Mark Twain Mark Twain's works are some of the best I've ever read. I love the way he brings you into the story, especially with the dialogue used, like in Tom Sawyer or Huckleberry Finn. Mark Twain is my favorite dead author. Mark Twain was never "Mark Twain" at all. That was only his pen name. His real name was Samuel Langhorne Clemens. Samuel was born in Florida, Missouri in 1835. He accomplished worldwide fame during his lifetime for being a great author, lecturer, satirist, and humorist. Since his death on April 21, 1910, his great literary reputation has further increased. Many writers such as Ernest Hemingway and William Faulkner have declared his work-especially Huckleberry Finn- a major influence on 20th-century American fiction. Twain was raised in Hannibal, Missouri, a town on the Mississippi river. After the death of his father in 1847, Twain joined his brother Orion's newspaper, the Hannibal Journal. During this time he became accustomed with much of the frontier humor of the time. From 1853 to 1857, Twain worked in many cities as a printer, and wrote articles for his brother's newspapers under various nicknames. After a visit to New Orleans, he learned how to pilot a steamboat. That became his job until the Civil War closed the Mississippi River, and it set him up for "Old Times on the Mississippi" and "Life on the Mississippi." In 1861, Twain traveled to Carson City, Nevada, with his brother Orion. After attempts for silver and gold mining had failed, he continued to write for newspapers. It was in 1863 when Samuel Clemens adopted the name "Mark Twain", a riverman's term for "two fathoms" deep. In 1884 Twain went to San Francisco and reached national fame with his story, "The Celebrated Jumping Frog of Calaveras County." He then took a trip to Hawaii which started him on a very successful career as a public speaker. His trips to the Mediterranean and the Holy Land were recorded in letters to a San Francisco newspaper, and later formed into The Innocents Abroad, which was popular all over the world. In 1870 Mark Twain married Olivia Langdon. He then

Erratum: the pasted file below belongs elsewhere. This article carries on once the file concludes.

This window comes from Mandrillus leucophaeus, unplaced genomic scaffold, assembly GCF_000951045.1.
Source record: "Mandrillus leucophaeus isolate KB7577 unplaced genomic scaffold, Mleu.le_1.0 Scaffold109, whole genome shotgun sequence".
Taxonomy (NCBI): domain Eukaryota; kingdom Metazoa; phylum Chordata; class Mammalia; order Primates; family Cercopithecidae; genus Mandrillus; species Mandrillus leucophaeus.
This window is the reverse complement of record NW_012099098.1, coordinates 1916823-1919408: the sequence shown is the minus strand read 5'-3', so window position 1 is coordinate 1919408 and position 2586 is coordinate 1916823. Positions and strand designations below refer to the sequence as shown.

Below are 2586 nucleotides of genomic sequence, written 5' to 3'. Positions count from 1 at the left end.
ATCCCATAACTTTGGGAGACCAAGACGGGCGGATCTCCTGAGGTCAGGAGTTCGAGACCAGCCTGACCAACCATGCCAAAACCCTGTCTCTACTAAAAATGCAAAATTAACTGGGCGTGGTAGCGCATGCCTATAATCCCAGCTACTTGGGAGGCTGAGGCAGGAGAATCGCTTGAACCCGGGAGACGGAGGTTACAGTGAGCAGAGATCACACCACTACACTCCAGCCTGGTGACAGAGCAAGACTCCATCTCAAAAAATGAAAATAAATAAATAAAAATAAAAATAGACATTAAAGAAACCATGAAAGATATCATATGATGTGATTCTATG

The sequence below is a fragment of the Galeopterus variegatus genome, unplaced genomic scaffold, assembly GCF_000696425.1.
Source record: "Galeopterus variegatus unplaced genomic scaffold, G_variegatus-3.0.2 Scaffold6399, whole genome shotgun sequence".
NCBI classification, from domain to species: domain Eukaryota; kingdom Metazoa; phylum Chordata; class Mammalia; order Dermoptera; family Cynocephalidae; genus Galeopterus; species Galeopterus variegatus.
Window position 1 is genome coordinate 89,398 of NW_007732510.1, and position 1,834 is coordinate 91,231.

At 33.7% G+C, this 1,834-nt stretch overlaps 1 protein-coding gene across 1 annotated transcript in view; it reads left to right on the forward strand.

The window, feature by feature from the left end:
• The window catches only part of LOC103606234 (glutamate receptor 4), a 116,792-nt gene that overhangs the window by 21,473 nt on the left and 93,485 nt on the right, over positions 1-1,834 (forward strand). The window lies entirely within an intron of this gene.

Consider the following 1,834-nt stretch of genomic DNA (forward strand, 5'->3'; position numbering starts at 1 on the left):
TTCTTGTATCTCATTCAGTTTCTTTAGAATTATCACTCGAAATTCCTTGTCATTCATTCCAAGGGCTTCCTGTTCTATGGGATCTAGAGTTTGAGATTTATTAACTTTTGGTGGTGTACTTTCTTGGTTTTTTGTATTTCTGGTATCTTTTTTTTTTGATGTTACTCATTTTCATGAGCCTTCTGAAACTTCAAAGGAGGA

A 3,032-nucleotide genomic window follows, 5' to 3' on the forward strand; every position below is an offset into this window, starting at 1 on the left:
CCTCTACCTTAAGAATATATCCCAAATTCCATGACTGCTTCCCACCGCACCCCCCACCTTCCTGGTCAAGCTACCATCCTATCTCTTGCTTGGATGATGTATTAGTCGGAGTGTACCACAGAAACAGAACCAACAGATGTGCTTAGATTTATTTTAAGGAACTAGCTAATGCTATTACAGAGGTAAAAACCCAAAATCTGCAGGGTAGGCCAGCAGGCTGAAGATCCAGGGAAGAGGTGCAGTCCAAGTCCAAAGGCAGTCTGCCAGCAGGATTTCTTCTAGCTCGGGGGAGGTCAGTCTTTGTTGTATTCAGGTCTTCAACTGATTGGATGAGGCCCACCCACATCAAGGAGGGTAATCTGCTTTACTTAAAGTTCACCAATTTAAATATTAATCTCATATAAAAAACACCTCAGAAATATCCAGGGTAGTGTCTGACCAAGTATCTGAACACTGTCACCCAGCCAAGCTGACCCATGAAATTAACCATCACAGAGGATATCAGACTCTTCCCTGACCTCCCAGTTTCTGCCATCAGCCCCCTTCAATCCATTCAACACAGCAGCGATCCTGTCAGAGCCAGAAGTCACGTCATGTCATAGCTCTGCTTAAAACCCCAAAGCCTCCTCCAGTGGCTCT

abandoned journalism to focus on serious literature. From 1870-1875, Twain produced many novels, including the famous tale, Tom Sawyer. A European vacation in 1878-1879, inspired novels like The Prince and the Pauper and A Connecticut Yankee in King Arthur's Court. Meanwhile, he established his own firm, Charles L. Webster and Co., and after that, completed his masterpiece, Adventures of Huckleberry Finn, in 1884. In 1891, Twain was forced to move to Europe because of financial problems. In 1894, because of the failure of his firm and other reasons, he had to declare bankruptcy. During this time he produced many works, but they were not some of his best. To help his situation, he commenced a world lecture tour. Even though his financial situation rapidly improved, much stress and sorrow came to Twain following the death of first his daughter, in 1896, then his wife in 1904. His writings in the late 1890's and 1900's became increasingly gloomy. One of his accomplishments during these years is "The Man Who Corrupted Hadleyburg", a pessimisstic examination of human nature. After these bleak years Twain died in 1910. Yet his reputation as a writer did not die along with him. Instead it rose as people began to look at his works differently. Mark Twain has become an embedded part of America's history.